August 23, 2023
In a groundbreaking endeavor, researchers at the University of Rochester have successfully transferred a longevity gene from naked mole rats to mice, resulting in improved health and an extension of the mouse’s lifespan.
Naked mole rats, known for their long lifespans and exceptional resistance to age-related diseases, have long captured the attention of the scientific community. By introducing a specific gene responsible for enhanced cellular repair and protection into mice, the Rochester researchers have opened exciting possibilities for unlocking the secrets of aging and extending human lifespan.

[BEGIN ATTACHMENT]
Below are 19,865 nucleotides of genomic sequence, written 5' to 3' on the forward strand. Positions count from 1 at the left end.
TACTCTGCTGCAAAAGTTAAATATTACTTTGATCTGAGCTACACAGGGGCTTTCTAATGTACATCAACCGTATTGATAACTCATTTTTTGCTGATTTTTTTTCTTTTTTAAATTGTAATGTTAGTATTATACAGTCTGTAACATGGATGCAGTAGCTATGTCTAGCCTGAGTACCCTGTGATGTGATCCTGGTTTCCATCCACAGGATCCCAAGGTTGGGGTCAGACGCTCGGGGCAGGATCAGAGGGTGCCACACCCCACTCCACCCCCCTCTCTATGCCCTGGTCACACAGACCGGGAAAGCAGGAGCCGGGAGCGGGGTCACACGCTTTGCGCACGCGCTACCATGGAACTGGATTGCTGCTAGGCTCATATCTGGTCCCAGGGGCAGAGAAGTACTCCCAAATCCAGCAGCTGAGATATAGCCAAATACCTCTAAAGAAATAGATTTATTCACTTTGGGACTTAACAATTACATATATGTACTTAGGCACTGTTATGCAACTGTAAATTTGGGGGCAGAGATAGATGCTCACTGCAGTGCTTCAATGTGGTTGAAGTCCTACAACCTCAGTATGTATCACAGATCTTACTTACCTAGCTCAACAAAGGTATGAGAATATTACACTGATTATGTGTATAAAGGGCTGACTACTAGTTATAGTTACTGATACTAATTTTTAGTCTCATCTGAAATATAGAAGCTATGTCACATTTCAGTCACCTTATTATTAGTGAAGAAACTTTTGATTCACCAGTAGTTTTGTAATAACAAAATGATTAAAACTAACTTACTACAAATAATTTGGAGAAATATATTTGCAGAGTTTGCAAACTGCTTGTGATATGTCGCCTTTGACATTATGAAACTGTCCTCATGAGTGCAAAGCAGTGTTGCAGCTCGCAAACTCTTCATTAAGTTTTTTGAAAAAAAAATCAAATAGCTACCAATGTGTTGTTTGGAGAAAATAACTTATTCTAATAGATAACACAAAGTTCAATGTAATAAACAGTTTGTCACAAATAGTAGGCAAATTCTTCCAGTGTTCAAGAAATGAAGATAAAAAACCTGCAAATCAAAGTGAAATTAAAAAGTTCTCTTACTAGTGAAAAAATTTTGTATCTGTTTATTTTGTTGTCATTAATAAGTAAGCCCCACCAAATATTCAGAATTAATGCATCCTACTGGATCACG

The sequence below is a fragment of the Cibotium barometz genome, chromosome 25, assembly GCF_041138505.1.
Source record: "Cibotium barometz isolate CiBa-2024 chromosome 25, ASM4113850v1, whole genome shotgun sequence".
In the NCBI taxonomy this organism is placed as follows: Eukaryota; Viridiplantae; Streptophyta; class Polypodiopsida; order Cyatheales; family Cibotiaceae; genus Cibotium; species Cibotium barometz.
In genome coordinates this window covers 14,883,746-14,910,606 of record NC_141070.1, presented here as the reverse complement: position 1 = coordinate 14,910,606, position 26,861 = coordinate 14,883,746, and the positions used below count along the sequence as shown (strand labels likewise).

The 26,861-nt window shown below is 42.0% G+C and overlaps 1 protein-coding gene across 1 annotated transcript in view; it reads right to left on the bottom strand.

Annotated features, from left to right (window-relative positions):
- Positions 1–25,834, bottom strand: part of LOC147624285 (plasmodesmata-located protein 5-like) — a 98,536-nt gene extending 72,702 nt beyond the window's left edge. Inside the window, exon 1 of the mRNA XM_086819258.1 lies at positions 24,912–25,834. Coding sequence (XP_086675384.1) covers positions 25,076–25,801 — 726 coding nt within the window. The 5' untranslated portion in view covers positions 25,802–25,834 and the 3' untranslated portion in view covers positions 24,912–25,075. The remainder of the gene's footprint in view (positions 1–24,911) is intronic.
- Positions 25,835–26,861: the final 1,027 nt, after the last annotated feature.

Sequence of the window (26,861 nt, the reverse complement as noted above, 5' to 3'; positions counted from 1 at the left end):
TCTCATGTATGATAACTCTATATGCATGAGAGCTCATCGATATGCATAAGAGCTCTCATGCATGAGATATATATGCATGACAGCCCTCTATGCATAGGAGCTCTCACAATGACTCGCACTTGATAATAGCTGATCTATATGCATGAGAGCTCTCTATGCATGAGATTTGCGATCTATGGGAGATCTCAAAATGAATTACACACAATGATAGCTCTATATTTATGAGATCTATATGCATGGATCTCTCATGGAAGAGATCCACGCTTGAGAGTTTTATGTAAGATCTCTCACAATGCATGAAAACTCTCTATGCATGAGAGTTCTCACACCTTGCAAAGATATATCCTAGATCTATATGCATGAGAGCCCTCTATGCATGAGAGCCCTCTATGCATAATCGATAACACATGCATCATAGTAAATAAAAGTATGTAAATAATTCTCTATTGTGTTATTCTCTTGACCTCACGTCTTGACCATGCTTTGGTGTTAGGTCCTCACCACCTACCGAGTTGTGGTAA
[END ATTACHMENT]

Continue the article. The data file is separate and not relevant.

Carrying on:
“Our study provides a proof of principle that unique longevity mechanisms that evolved in long-lived mammalian species can be exported to improve the lifespans of other mammals,” says Vera Gorbunova, the Doris Johns Cherry Professor of biology and medicine at Rochester. Gorbunova, along with Andrei Seluanov, a professor of biology, and their colleagues, report in a study published in Nature that they successfully transferred a gene responsible for making high molecular weight hyaluronic acid (HMW-HA) from a naked mole rat to mice. This led to improved health and an approximate 4.4 percent increase in median lifespan for the mice.